Promise of the Wolves (Wolf Chronicles 1) by Dorothy Hearst
|Promise of the Wolves (Wolf Chronicles 1) by Dorothy Hearst|
|Reviewer: Jill Murphy|
|Summary: An absorbing and fascinating creation myth novel along the lines of Watership Down, but set among wolves and early humans 14,000 years ago. Highly recommended for ancient history fans and all those who like a good anthropomorphic animal epic.|
|Buy? Yes||Borrow? Yes|
|Pages: 352||Date: July 2008|
|Publisher: Simon & Schuster|
Never consort with humans. Never kill a human unprovoked. Never allow a mixed blood wolf to live.
The is the wolf's covenant. So when the Greatwolves prevent pack leader Ruuquo from killing Kaala, a young puppy born in a forbidden, mixed blood litter, it causes shockwaves and consternation throughout the pack. To make matters worse, Kaala has a crescent moon of white fur on her chest. A wolf with such a crescent, it is prophesied, will some day either save or destroy her pack.
Kaala doesn't care about any of this. With her brother and sister killed by Ruuquo and her mother banished from the valley, she's without support. All she wants is to be accepted by Ruuquo and to join the pack. She's spirited and courageous and she sets her mind to learning a wolf pup's lessons with singleminded and slightly desperate determination. She has enemies in Ruuquo and in fellow pup Unnan but she finds allies in many other members of the pack, in her raven friend Tlitoo, and in the mysterious spirit wolf who comes to her at moments of crisis.
But the moment she meets the human girl TaLi, all Kaala's resolve crumbles...
Set 14,000 years ago in what is today Southern Europe, Promise of the Wolves is the first in a planned trilogy. It's a creation myth really, telling the story of the earliest human civilisations and the evolution of wolf to dog. The press sheet likens it to both Watership Down and The Clan of the Cave Bear, but Michelle Paver's Chronicles of Ancient Darkness series is perhaps a more contemporary reference point for today's younger readers. Hearst's wolves, while their behaviour and social organisation is impeccably researched, are more anthropomorphic than Paver's Wolf - but as Kaala is the sole narrator, this is perhaps not surprising.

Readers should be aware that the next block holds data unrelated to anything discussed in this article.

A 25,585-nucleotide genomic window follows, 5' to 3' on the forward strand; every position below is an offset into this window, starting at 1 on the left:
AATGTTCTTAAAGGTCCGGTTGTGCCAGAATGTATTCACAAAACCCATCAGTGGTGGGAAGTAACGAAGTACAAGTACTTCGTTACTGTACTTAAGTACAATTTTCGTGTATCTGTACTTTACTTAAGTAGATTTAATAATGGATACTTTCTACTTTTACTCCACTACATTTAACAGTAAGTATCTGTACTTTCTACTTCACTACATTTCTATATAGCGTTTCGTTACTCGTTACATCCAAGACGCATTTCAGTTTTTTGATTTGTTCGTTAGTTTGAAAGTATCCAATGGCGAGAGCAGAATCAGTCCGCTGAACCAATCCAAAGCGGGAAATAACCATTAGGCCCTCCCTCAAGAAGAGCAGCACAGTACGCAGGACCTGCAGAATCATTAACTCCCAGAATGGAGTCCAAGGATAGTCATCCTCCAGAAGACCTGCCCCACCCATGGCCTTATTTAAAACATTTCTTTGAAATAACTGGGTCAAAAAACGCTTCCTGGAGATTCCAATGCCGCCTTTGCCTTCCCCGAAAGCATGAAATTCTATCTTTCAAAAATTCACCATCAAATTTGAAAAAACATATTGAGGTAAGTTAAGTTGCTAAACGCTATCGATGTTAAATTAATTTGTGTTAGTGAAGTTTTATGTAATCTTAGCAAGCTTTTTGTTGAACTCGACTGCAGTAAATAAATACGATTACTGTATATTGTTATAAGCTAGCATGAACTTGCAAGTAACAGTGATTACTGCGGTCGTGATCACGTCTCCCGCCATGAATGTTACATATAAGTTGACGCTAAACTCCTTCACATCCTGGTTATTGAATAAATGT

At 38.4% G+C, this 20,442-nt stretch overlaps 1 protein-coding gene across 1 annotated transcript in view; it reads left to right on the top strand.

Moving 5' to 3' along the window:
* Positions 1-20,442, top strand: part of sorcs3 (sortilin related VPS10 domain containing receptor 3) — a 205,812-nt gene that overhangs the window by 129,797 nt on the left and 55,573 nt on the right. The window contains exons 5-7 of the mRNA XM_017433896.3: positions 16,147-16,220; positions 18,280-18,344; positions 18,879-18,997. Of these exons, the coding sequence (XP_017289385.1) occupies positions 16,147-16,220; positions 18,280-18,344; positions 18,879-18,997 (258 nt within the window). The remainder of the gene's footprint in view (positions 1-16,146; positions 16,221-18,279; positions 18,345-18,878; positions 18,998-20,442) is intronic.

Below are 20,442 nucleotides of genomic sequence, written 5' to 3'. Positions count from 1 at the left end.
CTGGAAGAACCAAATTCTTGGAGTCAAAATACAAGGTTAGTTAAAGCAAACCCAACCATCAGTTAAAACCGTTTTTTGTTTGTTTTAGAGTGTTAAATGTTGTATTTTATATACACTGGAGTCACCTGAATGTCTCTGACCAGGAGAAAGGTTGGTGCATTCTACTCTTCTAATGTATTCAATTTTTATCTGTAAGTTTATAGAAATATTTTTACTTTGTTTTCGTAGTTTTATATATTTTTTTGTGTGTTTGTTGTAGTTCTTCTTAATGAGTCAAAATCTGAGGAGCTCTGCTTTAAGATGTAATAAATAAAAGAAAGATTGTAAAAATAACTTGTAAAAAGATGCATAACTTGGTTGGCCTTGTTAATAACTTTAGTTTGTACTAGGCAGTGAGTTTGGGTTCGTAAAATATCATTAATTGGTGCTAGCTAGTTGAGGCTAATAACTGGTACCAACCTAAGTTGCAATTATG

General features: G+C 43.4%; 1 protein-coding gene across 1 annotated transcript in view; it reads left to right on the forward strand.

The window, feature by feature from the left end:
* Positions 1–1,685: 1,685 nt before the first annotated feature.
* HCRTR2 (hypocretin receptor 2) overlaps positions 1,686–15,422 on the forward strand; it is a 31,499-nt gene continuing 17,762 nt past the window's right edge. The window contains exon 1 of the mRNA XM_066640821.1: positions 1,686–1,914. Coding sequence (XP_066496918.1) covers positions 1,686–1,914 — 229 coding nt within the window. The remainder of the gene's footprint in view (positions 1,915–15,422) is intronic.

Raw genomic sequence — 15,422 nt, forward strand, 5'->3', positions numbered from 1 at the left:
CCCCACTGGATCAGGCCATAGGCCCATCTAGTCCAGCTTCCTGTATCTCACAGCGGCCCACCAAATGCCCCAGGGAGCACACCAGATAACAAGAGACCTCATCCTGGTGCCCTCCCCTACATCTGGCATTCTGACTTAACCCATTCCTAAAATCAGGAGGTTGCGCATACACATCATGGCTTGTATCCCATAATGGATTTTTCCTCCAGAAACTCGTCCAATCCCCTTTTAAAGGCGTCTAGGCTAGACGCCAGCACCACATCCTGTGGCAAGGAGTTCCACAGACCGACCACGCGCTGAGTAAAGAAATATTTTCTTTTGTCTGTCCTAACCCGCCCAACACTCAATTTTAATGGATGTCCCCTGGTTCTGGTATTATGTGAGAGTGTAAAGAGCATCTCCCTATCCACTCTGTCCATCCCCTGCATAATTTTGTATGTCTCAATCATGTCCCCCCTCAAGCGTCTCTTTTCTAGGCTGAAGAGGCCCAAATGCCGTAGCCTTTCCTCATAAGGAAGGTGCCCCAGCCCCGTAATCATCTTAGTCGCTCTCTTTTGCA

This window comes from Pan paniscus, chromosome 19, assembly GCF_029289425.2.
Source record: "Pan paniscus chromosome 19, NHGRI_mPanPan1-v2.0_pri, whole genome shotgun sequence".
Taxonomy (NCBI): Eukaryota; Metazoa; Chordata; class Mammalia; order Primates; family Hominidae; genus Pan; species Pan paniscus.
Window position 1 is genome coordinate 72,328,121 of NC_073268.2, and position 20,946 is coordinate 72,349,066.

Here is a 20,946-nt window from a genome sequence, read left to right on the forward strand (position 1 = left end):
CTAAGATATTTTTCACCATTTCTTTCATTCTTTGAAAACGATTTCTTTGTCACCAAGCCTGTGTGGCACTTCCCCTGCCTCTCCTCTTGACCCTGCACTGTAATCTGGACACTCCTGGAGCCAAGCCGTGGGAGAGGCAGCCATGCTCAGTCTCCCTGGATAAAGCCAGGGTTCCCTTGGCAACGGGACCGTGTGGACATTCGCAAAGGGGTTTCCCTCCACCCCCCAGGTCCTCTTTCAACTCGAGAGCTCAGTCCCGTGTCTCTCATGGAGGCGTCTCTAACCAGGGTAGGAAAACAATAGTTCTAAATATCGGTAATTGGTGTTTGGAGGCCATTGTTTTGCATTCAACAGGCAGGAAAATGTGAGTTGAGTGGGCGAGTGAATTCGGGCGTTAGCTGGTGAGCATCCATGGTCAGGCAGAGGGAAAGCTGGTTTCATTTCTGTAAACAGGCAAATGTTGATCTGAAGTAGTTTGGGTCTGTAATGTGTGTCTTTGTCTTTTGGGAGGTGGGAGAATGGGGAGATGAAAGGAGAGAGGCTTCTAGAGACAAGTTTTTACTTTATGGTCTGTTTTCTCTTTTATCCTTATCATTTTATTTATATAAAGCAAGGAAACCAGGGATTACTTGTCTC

It's a heroic story, full of the tropes of myths and legends. There are a lot of mysteries and a lot of prophecies, but the focus is on the inescapable pull between wolves and humans. Kaala finds it overpowering and this is not surprising, for it is her destiny to solve the paradox between this pull and the violence in both wolf and human that causes conflict between them. This contradictory attraction is beautifully described, as is pack life with its hierarchies, dangers, and exhilarating hunts.
Hearst's writing is both tense and absorbing and happily the major plot lines are all resolved by the end of the book, together with hints of more to come. Of late, I approach the end of any book in a series with trepidation and a sinking heart - dreading yet another brazenly mercenary cliffhanger. Thank heavens at least one writer hasn't stooped so low. For me, the anthropomorphism got a little too much at times but then I'm hard-hearted and teenagers - who will particularly enjoy this book - are unlikely to mind. But that's a flaw I've scratched around to find. I think vast swathes of readers are going to love this trilogy.
My thanks to the nice people at Simon & Schuster for sending the book.
Those who enjoy reading books written from an animal's point of view shouldn't miss Call of the Wild by Jack London. They can also get inside the skin of a wolf in Michelle Paver's Chronicles of Ancient Darkness series.
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